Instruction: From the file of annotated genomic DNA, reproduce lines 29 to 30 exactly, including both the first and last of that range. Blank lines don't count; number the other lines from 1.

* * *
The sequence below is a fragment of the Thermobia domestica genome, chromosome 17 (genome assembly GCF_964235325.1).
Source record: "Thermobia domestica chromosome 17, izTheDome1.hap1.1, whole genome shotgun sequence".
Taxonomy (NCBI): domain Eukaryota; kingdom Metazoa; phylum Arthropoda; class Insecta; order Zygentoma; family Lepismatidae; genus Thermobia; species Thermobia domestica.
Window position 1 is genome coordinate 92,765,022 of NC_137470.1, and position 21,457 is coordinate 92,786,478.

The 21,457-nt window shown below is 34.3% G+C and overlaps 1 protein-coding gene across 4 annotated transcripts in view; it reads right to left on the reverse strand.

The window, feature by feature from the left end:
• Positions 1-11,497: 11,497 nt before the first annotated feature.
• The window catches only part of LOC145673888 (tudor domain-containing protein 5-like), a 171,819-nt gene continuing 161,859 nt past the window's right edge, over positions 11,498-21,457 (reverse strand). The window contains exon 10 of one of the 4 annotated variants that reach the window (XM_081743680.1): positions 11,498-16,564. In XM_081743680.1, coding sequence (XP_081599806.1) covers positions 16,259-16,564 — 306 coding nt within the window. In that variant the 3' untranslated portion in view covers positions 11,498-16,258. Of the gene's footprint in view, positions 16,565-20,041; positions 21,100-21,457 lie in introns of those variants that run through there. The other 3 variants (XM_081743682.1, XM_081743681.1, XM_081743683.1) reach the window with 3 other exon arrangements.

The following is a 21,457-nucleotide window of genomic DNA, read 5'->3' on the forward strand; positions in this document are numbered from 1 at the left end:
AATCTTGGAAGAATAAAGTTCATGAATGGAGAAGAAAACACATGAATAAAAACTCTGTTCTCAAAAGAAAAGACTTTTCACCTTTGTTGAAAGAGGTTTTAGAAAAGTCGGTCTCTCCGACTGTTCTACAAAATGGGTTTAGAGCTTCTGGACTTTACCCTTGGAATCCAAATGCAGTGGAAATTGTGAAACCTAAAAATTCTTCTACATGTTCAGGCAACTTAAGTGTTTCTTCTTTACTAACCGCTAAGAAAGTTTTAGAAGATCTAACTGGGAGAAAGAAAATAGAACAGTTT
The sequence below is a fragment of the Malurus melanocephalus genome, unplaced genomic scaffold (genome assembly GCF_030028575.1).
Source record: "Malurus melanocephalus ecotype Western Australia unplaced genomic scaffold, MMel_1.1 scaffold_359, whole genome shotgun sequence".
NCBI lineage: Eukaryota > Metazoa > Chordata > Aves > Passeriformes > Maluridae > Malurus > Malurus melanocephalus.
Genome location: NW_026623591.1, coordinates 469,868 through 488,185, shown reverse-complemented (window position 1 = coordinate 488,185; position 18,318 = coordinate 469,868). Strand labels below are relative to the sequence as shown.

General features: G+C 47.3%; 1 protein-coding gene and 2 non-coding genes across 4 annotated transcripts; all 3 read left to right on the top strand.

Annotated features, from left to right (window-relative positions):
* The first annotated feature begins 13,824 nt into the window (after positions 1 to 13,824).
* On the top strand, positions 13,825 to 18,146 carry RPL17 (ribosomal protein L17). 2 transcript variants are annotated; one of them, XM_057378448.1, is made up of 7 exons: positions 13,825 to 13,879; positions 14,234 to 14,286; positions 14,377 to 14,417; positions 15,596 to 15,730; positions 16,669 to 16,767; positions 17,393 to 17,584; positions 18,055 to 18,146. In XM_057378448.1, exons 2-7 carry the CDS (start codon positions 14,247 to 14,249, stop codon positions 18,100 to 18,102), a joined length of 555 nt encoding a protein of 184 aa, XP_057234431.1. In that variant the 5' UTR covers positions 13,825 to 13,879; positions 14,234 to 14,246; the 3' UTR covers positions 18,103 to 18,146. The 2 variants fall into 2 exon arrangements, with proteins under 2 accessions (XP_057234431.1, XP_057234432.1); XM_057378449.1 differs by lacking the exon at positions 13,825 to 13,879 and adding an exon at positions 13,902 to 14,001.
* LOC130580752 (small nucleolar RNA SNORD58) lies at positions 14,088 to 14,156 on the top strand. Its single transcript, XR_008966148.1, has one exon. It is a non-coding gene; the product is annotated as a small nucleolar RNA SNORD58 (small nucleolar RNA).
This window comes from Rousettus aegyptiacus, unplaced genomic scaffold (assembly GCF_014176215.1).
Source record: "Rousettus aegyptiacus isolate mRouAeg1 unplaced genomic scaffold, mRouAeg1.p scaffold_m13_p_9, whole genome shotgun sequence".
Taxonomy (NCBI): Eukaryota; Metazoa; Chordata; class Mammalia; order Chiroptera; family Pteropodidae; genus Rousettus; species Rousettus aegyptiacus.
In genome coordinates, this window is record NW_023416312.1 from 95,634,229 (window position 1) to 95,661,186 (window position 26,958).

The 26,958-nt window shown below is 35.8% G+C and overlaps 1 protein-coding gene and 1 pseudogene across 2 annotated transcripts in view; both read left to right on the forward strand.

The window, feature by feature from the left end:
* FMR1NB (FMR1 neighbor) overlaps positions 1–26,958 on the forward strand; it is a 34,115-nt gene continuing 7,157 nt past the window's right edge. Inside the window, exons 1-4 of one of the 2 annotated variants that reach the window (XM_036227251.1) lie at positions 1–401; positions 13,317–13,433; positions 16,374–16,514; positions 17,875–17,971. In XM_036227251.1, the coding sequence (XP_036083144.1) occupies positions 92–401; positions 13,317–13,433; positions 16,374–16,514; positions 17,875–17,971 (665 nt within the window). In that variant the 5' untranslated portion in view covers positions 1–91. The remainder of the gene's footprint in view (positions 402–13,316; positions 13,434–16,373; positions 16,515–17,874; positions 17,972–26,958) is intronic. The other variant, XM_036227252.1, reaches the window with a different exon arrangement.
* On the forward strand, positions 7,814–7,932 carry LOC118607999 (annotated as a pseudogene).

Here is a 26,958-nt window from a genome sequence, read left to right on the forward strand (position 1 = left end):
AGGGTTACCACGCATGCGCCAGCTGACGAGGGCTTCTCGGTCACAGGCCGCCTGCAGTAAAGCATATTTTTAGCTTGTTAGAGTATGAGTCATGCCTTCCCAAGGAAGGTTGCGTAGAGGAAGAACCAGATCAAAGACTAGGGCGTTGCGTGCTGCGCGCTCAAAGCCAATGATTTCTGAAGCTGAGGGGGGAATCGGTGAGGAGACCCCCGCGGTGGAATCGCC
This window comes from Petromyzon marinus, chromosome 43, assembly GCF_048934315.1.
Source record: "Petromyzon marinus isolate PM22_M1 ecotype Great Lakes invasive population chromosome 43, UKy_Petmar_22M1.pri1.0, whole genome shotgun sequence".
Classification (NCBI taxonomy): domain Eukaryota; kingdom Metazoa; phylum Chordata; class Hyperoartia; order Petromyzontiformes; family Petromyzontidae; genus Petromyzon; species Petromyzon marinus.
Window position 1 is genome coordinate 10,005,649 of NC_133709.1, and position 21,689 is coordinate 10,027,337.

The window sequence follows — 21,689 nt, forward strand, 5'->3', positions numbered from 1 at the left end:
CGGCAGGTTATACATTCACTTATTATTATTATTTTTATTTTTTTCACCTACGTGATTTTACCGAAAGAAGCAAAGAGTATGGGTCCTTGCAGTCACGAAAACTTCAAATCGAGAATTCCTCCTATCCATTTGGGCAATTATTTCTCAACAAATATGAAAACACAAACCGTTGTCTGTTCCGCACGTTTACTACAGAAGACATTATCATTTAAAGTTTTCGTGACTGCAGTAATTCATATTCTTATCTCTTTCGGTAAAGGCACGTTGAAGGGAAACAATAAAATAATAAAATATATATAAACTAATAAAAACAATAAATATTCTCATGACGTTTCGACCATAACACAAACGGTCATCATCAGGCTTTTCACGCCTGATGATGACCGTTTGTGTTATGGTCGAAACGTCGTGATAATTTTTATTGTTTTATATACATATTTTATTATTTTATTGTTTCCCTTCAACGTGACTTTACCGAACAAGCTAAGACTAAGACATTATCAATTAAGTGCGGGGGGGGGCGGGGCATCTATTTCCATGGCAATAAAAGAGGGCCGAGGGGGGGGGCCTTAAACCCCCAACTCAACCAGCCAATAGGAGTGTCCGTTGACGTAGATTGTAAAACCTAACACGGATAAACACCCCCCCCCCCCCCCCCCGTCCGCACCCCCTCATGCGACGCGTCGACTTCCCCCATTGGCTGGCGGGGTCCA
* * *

AGGGTTACCACGCATGCGCCAGCTGACGAGGGCTTCTCGGTCACAGGCCGCCTGCAGTAAAGCATATTTTTAGCTTGTTAGAGTATGAGTCATGCCTTCCCAAGGAAGGTTGCGTAGAGGAAGAACCAGATCAAAGACTAGGGCGTTGCGTGCTGCGCGCTCAAAGCCAATGATTTCTGAAGCTGAGGGGGGAATCGGTGAGGAGACCCCCGCGGTGGAATCGCC
This window comes from Petromyzon marinus, chromosome 43, assembly GCF_048934315.1.